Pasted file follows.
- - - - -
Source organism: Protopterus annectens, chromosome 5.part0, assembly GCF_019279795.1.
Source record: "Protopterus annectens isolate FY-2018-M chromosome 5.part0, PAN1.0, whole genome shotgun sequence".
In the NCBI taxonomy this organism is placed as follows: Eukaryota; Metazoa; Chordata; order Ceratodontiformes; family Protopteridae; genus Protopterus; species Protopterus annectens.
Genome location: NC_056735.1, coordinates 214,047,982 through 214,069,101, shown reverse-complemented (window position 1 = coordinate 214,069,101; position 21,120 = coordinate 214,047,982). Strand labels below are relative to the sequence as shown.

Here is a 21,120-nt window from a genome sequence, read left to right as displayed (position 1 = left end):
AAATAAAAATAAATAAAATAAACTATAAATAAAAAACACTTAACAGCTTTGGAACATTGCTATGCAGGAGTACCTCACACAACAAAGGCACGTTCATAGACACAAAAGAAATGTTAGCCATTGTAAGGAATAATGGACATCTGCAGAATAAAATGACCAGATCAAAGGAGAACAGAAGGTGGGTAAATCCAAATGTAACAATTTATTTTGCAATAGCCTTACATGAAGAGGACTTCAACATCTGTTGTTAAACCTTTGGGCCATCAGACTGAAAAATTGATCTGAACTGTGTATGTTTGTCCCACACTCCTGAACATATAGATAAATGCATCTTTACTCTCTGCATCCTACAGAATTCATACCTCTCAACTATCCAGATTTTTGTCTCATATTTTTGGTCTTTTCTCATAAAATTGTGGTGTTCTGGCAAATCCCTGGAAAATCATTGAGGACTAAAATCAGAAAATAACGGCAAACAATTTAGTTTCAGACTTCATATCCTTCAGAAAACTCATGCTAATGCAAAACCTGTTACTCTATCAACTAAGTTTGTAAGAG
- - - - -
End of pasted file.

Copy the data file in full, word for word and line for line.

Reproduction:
Source organism: Protopterus annectens, chromosome 5.part0, assembly GCF_019279795.1.
Source record: "Protopterus annectens isolate FY-2018-M chromosome 5.part0, PAN1.0, whole genome shotgun sequence".
In the NCBI taxonomy this organism is placed as follows: Eukaryota; Metazoa; Chordata; order Ceratodontiformes; family Protopteridae; genus Protopterus; species Protopterus annectens.
Genome location: NC_056735.1, coordinates 214,047,982 through 214,069,101, shown reverse-complemented (window position 1 = coordinate 214,069,101; position 21,120 = coordinate 214,047,982). Strand labels below are relative to the sequence as shown.

Here is a 21,120-nt window from a genome sequence, read left to right as displayed (position 1 = left end):
AAATAAAAATAAATAAAATAAACTATAAATAAAAAACACTTAACAGCTTTGGAACATTGCTATGCAGGAGTACCTCACACAACAAAGGCACGTTCATAGACACAAAAGAAATGTTAGCCATTGTAAGGAATAATGGACATCTGCAGAATAAAATGACCAGATCAAAGGAGAACAGAAGGTGGGTAAATCCAAATGTAACAATTTATTTTGCAATAGCCTTACATGAAGAGGACTTCAACATCTGTTGTTAAACCTTTGGGCCATCAGACTGAAAAATTGATCTGAACTGTGTATGTTTGTCCCACACTCCTGAACATATAGATAAATGCATCTTTACTCTCTGCATCCTACAGAATTCATACCTCTCAACTATCCAGATTTTTGTCTCATATTTTTGGTCTTTTCTCATAAAATTGTGGTGTTCTGGCAAATCCCTGGAAAATCATTGAGGACTAAAATCAGAAAATAACGGCAAACAATTTAGTTTCAGACTTCATATCCTTCAGAAAACTCATGCTAATGCAAAACCTGTTACTCTATCAACTAAGTTTGTAAGAG